The use of particular lexical, semantic and pragmatic elements to determine the degree of formality is well recognised. In Japanese, formality in a communicative interaction is achieved not only by the use of the appropriate speech style but also of backchannels and short responses. Three such short affirmative responses that also have different pragmatic functions in Japanese are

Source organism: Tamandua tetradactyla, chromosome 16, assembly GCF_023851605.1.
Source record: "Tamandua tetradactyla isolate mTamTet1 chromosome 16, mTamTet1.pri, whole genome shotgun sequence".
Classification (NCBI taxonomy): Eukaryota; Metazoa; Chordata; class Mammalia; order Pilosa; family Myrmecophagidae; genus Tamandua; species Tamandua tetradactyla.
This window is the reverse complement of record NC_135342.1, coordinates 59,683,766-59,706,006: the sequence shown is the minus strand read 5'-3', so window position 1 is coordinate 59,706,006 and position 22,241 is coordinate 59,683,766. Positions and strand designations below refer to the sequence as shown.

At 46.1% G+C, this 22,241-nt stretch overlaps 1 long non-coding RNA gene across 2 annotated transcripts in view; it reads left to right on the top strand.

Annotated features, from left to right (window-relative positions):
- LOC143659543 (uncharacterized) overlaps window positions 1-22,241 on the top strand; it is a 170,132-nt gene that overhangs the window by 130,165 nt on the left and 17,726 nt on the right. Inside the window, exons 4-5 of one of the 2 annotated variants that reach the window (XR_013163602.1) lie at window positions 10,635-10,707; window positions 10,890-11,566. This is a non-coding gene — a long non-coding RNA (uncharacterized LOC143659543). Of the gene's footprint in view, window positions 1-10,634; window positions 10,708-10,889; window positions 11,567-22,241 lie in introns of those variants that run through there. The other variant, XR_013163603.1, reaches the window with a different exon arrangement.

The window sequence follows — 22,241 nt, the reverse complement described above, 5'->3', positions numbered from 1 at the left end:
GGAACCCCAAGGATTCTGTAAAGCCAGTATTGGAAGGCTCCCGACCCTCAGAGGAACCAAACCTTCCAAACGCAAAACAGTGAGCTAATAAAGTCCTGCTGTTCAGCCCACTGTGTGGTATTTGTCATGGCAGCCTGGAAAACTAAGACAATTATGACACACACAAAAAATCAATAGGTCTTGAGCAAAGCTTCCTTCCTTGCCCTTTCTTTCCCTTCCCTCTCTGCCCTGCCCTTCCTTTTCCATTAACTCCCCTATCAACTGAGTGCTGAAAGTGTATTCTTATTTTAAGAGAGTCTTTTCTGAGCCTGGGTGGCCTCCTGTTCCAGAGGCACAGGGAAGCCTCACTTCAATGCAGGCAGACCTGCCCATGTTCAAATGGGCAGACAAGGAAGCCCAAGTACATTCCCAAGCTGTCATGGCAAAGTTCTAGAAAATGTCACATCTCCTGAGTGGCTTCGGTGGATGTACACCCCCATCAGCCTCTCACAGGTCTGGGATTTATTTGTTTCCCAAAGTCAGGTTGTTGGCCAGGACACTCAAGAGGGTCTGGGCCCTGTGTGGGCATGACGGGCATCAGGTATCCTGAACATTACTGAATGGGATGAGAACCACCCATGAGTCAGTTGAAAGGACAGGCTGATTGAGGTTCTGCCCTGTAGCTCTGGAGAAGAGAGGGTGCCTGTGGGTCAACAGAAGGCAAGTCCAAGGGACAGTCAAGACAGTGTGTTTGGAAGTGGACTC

hai, ee(also variants eand eh) and un. Haiis considered to be the most polite while eeand undecrease in degree of formality. However, when looking at real data their use is not that clearly defined. While haiis found only in formal settings, eeand unare used just as frequently in those interactions. Hence, formality or politeness alone cannot account for their use. This paper looks at the use of hai, eeand unin formal interviews, and shows that all three tokens are used frequently as answers, backchannels and discourse markers. However, their distribution is determined by the speakers’ roles suggesting that they project a particular stance and have a distinct emotive value. It appears that haiputs the content in the foreground and is therefore mostly used by interviewees while unis hearer-centered and is more frequently used by interviewers as a backchannel. On the other hand, the eetoken is used by both interviewers and interviewees but has other very different functions to haiand un. The fact that these tokens originally used as affirmative tokens are now multifunctional suggests that they are going through a process of intersubjectification.